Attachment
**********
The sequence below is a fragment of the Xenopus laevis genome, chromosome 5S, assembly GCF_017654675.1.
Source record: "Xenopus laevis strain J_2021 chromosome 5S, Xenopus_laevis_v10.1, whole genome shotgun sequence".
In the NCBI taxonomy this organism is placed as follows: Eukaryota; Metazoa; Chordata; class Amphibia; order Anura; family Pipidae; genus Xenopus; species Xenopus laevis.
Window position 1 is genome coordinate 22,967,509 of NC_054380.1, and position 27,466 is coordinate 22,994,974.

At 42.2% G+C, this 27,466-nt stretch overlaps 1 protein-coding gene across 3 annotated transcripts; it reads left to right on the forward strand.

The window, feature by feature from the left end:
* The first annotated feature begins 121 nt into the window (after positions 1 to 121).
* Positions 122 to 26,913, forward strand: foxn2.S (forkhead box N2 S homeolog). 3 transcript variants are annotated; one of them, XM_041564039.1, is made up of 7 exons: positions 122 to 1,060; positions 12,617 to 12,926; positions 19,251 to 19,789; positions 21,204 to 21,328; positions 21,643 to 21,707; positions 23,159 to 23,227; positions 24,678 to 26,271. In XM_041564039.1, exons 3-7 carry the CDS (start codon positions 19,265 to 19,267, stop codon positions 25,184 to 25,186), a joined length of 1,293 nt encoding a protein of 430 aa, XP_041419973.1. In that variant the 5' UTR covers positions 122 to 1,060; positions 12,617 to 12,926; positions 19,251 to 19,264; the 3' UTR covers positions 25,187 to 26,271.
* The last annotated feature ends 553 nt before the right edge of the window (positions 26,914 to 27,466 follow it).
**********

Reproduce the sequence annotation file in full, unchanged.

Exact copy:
The sequence below is a fragment of the Xenopus laevis genome, chromosome 5S, assembly GCF_017654675.1.
Source record: "Xenopus laevis strain J_2021 chromosome 5S, Xenopus_laevis_v10.1, whole genome shotgun sequence".
In the NCBI taxonomy this organism is placed as follows: Eukaryota; Metazoa; Chordata; class Amphibia; order Anura; family Pipidae; genus Xenopus; species Xenopus laevis.
Window position 1 is genome coordinate 22,967,509 of NC_054380.1, and position 27,466 is coordinate 22,994,974.

At 42.2% G+C, this 27,466-nt stretch overlaps 1 protein-coding gene across 3 annotated transcripts; it reads left to right on the forward strand.

The window, feature by feature from the left end:
* The first annotated feature begins 121 nt into the window (after positions 1 to 121).
* Positions 122 to 26,913, forward strand: foxn2.S (forkhead box N2 S homeolog). 3 transcript variants are annotated; one of them, XM_041564039.1, is made up of 7 exons: positions 122 to 1,060; positions 12,617 to 12,926; positions 19,251 to 19,789; positions 21,204 to 21,328; positions 21,643 to 21,707; positions 23,159 to 23,227; positions 24,678 to 26,271. In XM_041564039.1, exons 3-7 carry the CDS (start codon positions 19,265 to 19,267, stop codon positions 25,184 to 25,186), a joined length of 1,293 nt encoding a protein of 430 aa, XP_041419973.1. In that variant the 5' UTR covers positions 122 to 1,060; positions 12,617 to 12,926; positions 19,251 to 19,264; the 3' UTR covers positions 25,187 to 26,271.
* The last annotated feature ends 553 nt before the right edge of the window (positions 26,914 to 27,466 follow it).